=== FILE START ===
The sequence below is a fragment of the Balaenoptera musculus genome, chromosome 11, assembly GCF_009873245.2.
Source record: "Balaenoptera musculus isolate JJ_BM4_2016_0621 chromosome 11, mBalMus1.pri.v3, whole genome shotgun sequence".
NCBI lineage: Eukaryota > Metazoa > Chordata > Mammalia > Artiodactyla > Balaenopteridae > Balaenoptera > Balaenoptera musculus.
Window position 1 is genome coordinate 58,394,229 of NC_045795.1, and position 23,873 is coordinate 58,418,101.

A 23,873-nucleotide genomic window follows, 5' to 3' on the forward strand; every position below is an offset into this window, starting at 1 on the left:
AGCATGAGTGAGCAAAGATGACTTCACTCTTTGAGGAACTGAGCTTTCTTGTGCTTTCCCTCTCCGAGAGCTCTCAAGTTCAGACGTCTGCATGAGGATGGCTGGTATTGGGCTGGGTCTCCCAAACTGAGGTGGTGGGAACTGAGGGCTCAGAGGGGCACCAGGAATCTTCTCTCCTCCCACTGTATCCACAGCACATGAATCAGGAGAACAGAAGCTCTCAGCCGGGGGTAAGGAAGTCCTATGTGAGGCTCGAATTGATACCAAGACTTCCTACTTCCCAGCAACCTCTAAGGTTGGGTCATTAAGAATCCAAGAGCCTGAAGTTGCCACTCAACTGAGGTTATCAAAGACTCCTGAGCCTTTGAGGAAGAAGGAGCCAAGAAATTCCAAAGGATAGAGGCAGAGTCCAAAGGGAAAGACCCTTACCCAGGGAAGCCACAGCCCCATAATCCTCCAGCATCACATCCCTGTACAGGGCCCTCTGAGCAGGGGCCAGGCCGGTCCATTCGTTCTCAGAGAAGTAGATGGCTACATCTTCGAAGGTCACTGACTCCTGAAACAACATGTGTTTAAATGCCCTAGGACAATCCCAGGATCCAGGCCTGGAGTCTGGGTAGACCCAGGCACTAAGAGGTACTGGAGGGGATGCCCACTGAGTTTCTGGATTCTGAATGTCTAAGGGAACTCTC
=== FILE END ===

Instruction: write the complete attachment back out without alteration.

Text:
The sequence below is a fragment of the Balaenoptera musculus genome, chromosome 11, assembly GCF_009873245.2.
Source record: "Balaenoptera musculus isolate JJ_BM4_2016_0621 chromosome 11, mBalMus1.pri.v3, whole genome shotgun sequence".
NCBI lineage: Eukaryota > Metazoa > Chordata > Mammalia > Artiodactyla > Balaenopteridae > Balaenoptera > Balaenoptera musculus.
Window position 1 is genome coordinate 58,394,229 of NC_045795.1, and position 23,873 is coordinate 58,418,101.

A 23,873-nucleotide genomic window follows, 5' to 3' on the forward strand; every position below is an offset into this window, starting at 1 on the left:
AGCATGAGTGAGCAAAGATGACTTCACTCTTTGAGGAACTGAGCTTTCTTGTGCTTTCCCTCTCCGAGAGCTCTCAAGTTCAGACGTCTGCATGAGGATGGCTGGTATTGGGCTGGGTCTCCCAAACTGAGGTGGTGGGAACTGAGGGCTCAGAGGGGCACCAGGAATCTTCTCTCCTCCCACTGTATCCACAGCACATGAATCAGGAGAACAGAAGCTCTCAGCCGGGGGTAAGGAAGTCCTATGTGAGGCTCGAATTGATACCAAGACTTCCTACTTCCCAGCAACCTCTAAGGTTGGGTCATTAAGAATCCAAGAGCCTGAAGTTGCCACTCAACTGAGGTTATCAAAGACTCCTGAGCCTTTGAGGAAGAAGGAGCCAAGAAATTCCAAAGGATAGAGGCAGAGTCCAAAGGGAAAGACCCTTACCCAGGGAAGCCACAGCCCCATAATCCTCCAGCATCACATCCCTGTACAGGGCCCTCTGAGCAGGGGCCAGGCCGGTCCATTCGTTCTCAGAGAAGTAGATGGCTACATCTTCGAAGGTCACTGACTCCTGAAACAACATGTGTTTAAATGCCCTAGGACAATCCCAGGATCCAGGCCTGGAGTCTGGGTAGACCCAGGCACTAAGAGGTACTGGAGGGGATGCCCACTGAGTTTCTGGATTCTGAATGTCTAAGGGAACTCTC